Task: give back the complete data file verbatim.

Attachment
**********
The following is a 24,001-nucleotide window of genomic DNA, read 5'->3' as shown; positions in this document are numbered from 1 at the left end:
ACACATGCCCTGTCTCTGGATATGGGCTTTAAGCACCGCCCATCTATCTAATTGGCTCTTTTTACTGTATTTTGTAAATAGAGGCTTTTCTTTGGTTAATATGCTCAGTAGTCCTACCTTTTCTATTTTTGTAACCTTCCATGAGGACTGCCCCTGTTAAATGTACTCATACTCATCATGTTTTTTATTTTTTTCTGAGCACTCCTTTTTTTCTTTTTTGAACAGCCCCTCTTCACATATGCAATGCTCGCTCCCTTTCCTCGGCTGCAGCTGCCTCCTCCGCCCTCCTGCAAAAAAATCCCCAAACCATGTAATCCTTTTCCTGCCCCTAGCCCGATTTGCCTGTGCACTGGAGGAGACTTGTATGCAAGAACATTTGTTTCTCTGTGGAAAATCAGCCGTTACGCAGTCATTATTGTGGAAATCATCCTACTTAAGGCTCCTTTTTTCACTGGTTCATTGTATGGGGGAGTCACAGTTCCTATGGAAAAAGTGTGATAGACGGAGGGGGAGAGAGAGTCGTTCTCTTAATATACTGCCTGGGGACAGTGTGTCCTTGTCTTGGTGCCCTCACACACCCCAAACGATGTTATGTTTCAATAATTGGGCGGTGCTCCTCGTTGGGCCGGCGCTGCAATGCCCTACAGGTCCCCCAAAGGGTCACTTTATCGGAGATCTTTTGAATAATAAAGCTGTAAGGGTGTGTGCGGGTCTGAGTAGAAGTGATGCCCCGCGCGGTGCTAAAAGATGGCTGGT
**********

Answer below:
The following is a 24,001-nucleotide window of genomic DNA, read 5'->3' as shown; positions in this document are numbered from 1 at the left end:
ACACATGCCCTGTCTCTGGATATGGGCTTTAAGCACCGCCCATCTATCTAATTGGCTCTTTTTACTGTATTTTGTAAATAGAGGCTTTTCTTTGGTTAATATGCTCAGTAGTCCTACCTTTTCTATTTTTGTAACCTTCCATGAGGACTGCCCCTGTTAAATGTACTCATACTCATCATGTTTTTTATTTTTTTCTGAGCACTCCTTTTTTTCTTTTTTGAACAGCCCCTCTTCACATATGCAATGCTCGCTCCCTTTCCTCGGCTGCAGCTGCCTCCTCCGCCCTCCTGCAAAAAAATCCCCAAACCATGTAATCCTTTTCCTGCCCCTAGCCCGATTTGCCTGTGCACTGGAGGAGACTTGTATGCAAGAACATTTGTTTCTCTGTGGAAAATCAGCCGTTACGCAGTCATTATTGTGGAAATCATCCTACTTAAGGCTCCTTTTTTCACTGGTTCATTGTATGGGGGAGTCACAGTTCCTATGGAAAAAGTGTGATAGACGGAGGGGGAGAGAGAGTCGTTCTCTTAATATACTGCCTGGGGACAGTGTGTCCTTGTCTTGGTGCCCTCACACACCCCAAACGATGTTATGTTTCAATAATTGGGCGGTGCTCCTCGTTGGGCCGGCGCTGCAATGCCCTACAGGTCCCCCAAAGGGTCACTTTATCGGAGATCTTTTGAATAATAAAGCTGTAAGGGTGTGTGCGGGTCTGAGTAGAAGTGATGCCCCGCGCGGTGCTAAAAGATGGCTGGT